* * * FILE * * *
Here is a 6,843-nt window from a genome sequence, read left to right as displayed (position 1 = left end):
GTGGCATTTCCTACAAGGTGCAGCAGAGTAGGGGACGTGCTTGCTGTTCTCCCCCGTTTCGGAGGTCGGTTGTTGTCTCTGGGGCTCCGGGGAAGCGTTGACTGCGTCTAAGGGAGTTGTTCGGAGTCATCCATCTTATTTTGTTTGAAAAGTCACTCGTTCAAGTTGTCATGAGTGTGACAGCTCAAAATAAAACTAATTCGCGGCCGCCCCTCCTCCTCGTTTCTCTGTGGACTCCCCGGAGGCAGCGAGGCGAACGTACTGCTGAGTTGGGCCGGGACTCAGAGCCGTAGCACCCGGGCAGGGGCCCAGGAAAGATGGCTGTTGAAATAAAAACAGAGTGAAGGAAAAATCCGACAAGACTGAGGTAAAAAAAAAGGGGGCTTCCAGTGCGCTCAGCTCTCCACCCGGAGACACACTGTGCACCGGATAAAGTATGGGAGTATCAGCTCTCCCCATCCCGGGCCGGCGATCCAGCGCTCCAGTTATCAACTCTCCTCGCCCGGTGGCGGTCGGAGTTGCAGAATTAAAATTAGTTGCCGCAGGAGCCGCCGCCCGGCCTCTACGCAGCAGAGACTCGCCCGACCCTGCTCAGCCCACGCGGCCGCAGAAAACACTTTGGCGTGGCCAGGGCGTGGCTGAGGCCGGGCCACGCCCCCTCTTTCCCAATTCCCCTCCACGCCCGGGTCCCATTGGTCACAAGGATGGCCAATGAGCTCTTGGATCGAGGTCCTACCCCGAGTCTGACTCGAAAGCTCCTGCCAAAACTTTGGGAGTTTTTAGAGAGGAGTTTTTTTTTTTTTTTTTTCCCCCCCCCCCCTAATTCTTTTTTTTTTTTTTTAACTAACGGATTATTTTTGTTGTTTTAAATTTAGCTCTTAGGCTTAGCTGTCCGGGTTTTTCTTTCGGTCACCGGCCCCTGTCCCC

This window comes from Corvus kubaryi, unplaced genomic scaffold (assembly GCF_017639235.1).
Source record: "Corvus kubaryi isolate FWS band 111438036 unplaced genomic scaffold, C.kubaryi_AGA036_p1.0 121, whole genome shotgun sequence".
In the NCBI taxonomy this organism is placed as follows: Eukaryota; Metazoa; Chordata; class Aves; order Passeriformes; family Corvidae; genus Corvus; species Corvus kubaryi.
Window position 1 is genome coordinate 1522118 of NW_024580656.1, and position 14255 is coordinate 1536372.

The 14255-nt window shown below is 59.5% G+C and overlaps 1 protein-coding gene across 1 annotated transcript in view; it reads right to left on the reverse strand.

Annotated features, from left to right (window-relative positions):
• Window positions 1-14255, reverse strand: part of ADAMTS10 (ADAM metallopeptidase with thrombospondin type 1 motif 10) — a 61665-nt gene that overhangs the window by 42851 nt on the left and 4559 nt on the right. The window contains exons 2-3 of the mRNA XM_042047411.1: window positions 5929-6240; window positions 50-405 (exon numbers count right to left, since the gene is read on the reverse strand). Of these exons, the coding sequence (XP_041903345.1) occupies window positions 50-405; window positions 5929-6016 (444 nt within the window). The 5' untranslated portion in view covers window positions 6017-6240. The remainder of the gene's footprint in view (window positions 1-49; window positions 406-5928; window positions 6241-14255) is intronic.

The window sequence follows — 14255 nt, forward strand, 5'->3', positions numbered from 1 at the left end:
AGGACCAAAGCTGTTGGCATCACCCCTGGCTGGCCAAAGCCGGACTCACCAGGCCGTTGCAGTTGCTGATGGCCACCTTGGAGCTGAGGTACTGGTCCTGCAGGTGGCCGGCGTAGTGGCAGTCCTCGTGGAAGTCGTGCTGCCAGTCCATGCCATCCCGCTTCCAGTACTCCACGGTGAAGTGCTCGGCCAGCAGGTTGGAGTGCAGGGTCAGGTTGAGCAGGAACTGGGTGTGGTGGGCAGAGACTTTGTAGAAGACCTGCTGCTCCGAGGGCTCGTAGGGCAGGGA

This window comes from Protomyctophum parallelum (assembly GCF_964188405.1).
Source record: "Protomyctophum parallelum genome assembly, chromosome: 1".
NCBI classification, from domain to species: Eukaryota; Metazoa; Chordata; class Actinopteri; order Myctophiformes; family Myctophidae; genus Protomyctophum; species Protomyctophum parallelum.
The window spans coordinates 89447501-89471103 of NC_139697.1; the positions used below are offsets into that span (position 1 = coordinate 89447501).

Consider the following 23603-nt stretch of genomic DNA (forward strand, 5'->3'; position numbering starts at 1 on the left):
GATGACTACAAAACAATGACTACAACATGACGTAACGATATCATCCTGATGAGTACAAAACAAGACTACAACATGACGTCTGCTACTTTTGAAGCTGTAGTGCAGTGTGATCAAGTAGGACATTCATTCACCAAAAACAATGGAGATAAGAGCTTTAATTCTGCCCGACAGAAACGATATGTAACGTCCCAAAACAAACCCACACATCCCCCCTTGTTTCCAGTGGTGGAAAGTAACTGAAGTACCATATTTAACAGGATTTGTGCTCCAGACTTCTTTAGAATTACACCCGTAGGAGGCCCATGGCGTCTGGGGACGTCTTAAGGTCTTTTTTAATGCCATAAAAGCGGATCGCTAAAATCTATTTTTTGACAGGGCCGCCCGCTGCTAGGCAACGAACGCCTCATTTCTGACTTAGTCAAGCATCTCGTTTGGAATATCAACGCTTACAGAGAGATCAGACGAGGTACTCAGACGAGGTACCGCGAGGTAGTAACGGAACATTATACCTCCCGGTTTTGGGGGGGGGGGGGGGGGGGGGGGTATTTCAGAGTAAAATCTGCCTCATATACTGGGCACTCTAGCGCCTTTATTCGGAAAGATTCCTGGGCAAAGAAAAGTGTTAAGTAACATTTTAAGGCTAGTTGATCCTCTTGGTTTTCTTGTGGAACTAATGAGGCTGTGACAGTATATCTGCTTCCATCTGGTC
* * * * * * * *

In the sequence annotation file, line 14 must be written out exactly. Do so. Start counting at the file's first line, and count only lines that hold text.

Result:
NCBI classification, from domain to species: Eukaryota; Metazoa; Chordata; class Actinopteri; order Myctophiformes; family Myctophidae; genus Protomyctophum; species Protomyctophum parallelum.